You Are My Only
EgmontUSA (2011), Hardcover (ISBN 1606842722 / 9781606842720)
Fiction (YA), 256 pages
Source: ARC from publisher at BEA 2011 (pub date October 25, 2011)
Reason for reading: favorite author
Opening lines: “My house is a storybook house. A huff-and-a-puff-and-they’ll-blow it down house. The roof is soft; it’s tumbled. There are bushes growing tall past the sills. A single sprouted tree leans in from high above the cracked slate path, torpedoing acorns to the ground.
“Splat and crack. Another acorn to the ground.
“Be good. My mother’s instructions. Her rules.”
Book description, from the publisher’s website: Emmy Rane is married at nineteen, a mother by twenty. Trapped in a life with a husband she no longer loves, Baby is her only joy. Then one sunny day in September, Emmy takes a few fateful steps away from her baby and returns to find her missing. All that is left behind is a yellow sock.
Fourteen years later, Sophie, a homeschooled, reclusive teenage girl is forced to move frequently and abruptly from place to place, perpetually running from what her mother calls the “No Good.” One afternoon, Sophie breaks the rules, ventures out, and meets Joey and his two aunts. It is this loving family that gives Sophie the courage to look into her past. What she discovers changes her world forever. . .
The riveting stories of Emmy and Sophie—alternating narratives of loss, imprisonment, and freedom regained—escalate with breathless suspense toward an unforgettable climax.
Comments: I’ve been intrigued by the plot of Beth Kephart’s newest novel, You Are My Only, ever since I first heard about it; the young-mother angle was what particularly caught my attention, as I was also married at nineteen and a mother by twenty. Thankfully, my story and Emmy Rane’s don’t have much more in common than that; for one thing, my baby didn’t mysteriously disappear when she was just a few months old. Twenty-seven years later, I still (usually) know where he is.
This isn’t just Emmy’s story, however; it’s also that of fourteen-year-old Sophie Marks, whose overly-sheltering mother Cheryl has moved the two of them from one place to another–always trying to stay ahead of what she calls “the No Good”–for most of Sophie’s life, home-schooling and keeping her away from the neighbors. But Cheryl has to go to work and leave Sophie on her own, and Sophie’s old enough to be getting restless, which leads her across the alley to meet Joey Rudd, his two aunts, and their big loud dog, Harvey.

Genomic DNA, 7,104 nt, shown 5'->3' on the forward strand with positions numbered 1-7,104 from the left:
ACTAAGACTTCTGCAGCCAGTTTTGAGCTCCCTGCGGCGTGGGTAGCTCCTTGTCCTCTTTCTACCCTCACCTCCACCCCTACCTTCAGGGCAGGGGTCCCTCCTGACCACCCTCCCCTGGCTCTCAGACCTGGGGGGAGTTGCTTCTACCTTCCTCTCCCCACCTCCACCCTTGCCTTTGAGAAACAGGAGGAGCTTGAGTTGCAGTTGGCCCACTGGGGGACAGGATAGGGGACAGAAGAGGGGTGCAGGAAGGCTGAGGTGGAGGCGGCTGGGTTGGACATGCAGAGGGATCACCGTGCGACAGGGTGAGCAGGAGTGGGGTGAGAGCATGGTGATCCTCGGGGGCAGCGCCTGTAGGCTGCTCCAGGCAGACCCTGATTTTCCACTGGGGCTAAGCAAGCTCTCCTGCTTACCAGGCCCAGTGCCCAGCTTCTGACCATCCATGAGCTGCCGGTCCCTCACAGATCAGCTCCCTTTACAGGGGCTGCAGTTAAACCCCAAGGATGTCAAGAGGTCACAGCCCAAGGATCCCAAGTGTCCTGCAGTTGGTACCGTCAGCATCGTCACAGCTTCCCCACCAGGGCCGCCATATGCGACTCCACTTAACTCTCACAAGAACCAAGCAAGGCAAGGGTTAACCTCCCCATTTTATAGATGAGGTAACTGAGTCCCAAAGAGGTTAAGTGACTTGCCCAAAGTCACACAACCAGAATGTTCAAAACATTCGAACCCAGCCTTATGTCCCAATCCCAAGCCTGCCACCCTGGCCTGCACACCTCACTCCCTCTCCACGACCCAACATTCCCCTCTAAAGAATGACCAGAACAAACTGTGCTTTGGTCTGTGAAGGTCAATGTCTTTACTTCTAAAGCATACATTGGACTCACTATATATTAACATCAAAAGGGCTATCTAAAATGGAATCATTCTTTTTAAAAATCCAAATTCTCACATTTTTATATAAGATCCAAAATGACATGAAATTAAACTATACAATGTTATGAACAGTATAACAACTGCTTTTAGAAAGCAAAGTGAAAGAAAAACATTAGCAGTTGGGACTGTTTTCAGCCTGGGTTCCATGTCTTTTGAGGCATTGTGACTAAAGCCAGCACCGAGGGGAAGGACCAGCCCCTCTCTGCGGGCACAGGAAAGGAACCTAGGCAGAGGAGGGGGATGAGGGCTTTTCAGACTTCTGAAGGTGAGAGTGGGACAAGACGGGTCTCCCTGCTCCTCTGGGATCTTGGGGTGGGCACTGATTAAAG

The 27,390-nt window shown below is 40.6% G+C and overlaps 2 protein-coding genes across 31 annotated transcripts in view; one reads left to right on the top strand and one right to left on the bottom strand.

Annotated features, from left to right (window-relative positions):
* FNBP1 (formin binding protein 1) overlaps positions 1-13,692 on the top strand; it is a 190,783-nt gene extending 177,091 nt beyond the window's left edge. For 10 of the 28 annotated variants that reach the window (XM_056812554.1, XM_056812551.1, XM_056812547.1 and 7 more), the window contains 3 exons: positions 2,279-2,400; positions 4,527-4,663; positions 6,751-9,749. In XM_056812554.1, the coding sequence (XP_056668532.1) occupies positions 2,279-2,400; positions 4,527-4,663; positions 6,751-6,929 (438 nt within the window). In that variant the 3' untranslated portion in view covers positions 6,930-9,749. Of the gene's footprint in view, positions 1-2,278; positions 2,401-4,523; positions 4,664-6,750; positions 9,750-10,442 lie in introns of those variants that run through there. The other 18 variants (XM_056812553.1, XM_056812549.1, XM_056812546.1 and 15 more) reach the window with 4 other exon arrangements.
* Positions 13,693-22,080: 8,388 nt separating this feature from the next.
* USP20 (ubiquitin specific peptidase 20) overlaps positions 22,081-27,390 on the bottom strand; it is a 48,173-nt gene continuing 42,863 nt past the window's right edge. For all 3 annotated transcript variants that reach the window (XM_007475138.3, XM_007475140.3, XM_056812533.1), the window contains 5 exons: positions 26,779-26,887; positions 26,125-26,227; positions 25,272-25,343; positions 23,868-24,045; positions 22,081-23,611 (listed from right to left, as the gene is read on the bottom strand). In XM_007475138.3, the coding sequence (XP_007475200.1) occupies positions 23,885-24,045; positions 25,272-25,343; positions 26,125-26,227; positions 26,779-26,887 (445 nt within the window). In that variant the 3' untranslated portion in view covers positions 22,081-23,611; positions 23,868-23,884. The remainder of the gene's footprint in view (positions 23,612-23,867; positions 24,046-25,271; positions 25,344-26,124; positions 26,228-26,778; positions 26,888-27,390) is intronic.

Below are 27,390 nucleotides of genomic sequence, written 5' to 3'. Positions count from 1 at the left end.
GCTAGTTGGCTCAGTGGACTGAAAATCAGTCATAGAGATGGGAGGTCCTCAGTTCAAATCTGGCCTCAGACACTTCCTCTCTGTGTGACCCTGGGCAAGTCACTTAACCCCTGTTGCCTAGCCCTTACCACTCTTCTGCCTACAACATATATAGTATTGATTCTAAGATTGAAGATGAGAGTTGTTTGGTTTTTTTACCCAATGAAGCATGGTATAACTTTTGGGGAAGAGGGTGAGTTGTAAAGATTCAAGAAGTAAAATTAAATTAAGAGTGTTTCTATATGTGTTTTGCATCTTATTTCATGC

Kephart follows Emmy and Sophie through alternating, parallel narratives. Emmy’s efforts to find her missing Baby cause her physical injury and sufficient mental and emotional anguish to be confined to a state hospital. Sophie’s developing relationship with Joey’s family causes her to see herself differently and to chafe against her own confinement, facing questions she hasn’t really thought about before and finding answers that she she never imagined.
There’s suspense in this novel, but it doesn’t come from figuring out how Emmy’s and Sophie’s stories are connected; any reader who doesn’t surmise that connection fairly quickly isn’t paying attention, and Beth Kephart’s novels both require and reward attention. While they’re written primarily for a young-adult audience, they’re ideal “crossover” books for the adult who doesn’t usually read YA; unlike a lot of current YA fiction, they’re firmly rooted in the real world and feature emotionally complex characters. Kephart’s teens have always been strikingly real, but in Emmy, she’s created an adult protagonist who is just as fully realized.
You Are My Only explores attachment from a number of perspectives; the fierce protectiveness of mother love is a primary theme (one that I think applies to Cheryl as well as to Emmy), with the unconventional family across the alley–two elderly lesbian aunts and the teenage nephew they are raising–considered in counterpoint. These themes largely emerge between the lines, which is a hallmark of this author’s storytelling style. Kephart’s writing is poetic and evocative, and as I said, it rewards attention paid to it…and to the things she doesn’t actually say. One of her great strengths is that she can tell a powerful story without hammering all the points home. And this is a powerful, memorable story, ambitious in structure and emotionally affecting.
Beth Kephart has become a friend over the last couple of years, but I’ve made every effort to set that aside during my reading of You Are My Only and consider it objectively. Speaking objectively, I believe this is her best work yet and would encourage anyone who hasn’t yet discovered her work to start right here. Speaking personally, I’m happy that I loved reading this, and honored to call its author a friend.